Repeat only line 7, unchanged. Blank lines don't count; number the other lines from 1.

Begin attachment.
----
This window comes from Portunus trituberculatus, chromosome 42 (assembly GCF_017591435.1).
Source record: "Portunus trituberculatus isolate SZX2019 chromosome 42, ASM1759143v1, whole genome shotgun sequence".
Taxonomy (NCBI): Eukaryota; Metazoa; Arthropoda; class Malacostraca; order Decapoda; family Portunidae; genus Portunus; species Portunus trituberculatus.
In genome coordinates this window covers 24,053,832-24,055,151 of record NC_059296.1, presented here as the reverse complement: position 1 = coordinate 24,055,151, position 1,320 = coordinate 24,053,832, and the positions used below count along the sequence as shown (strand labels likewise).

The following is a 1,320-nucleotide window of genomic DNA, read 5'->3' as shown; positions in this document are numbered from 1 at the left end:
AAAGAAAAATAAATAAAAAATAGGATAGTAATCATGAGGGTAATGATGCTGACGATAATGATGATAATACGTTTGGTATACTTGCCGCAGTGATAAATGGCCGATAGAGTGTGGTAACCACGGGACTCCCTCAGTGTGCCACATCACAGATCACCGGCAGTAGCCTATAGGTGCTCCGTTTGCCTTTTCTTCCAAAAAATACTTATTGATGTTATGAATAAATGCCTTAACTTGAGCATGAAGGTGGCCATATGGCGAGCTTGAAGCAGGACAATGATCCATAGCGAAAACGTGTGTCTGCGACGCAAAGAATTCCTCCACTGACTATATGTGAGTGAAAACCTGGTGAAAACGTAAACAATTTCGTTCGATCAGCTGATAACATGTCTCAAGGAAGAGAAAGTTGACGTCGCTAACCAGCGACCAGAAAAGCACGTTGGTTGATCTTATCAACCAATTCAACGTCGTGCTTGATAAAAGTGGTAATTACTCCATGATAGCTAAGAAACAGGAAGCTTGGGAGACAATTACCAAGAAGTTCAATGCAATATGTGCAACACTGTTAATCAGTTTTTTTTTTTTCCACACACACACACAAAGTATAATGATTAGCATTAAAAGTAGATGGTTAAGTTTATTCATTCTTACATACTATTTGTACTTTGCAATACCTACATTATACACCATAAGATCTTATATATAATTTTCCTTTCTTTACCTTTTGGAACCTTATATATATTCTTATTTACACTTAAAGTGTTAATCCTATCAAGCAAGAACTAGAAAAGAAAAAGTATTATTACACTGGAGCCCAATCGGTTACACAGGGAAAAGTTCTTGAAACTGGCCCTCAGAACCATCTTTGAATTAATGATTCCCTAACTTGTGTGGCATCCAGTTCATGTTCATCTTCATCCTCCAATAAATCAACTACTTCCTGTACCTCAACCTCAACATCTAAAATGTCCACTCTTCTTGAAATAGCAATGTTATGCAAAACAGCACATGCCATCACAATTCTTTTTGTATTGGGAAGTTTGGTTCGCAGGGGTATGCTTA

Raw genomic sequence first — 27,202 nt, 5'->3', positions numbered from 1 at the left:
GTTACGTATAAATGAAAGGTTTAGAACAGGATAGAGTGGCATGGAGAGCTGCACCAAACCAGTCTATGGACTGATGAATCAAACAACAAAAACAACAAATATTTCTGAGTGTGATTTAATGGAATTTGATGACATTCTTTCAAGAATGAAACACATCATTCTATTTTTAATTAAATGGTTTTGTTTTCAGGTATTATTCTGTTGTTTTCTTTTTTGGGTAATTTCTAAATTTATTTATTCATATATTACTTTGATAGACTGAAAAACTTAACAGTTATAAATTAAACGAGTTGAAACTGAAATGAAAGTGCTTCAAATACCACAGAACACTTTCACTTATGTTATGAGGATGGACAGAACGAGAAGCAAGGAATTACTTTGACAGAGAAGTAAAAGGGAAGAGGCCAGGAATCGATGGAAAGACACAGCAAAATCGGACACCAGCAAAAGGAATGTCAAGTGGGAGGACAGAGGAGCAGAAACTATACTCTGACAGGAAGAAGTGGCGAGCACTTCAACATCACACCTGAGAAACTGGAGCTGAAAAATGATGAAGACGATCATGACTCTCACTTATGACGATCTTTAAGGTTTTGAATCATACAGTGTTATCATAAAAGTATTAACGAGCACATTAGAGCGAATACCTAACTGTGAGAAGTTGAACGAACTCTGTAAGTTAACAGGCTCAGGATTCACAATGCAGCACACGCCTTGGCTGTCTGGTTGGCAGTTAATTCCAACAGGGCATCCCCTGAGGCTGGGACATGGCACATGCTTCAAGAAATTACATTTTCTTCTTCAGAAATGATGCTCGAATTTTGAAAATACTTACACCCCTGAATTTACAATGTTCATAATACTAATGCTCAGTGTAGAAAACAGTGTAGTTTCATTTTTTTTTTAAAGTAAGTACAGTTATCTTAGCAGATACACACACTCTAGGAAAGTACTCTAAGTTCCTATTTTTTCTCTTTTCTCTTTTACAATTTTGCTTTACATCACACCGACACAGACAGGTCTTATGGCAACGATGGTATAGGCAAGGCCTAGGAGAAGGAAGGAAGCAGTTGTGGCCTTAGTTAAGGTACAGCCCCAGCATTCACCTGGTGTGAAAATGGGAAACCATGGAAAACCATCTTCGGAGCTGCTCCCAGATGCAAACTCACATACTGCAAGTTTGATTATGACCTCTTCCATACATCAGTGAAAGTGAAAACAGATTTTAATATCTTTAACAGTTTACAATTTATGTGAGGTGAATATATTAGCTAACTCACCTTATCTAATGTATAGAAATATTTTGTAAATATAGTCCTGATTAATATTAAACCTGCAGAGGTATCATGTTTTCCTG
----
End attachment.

Raw genomic sequence first — 27,202 nt, 5'->3', positions numbered from 1 at the left: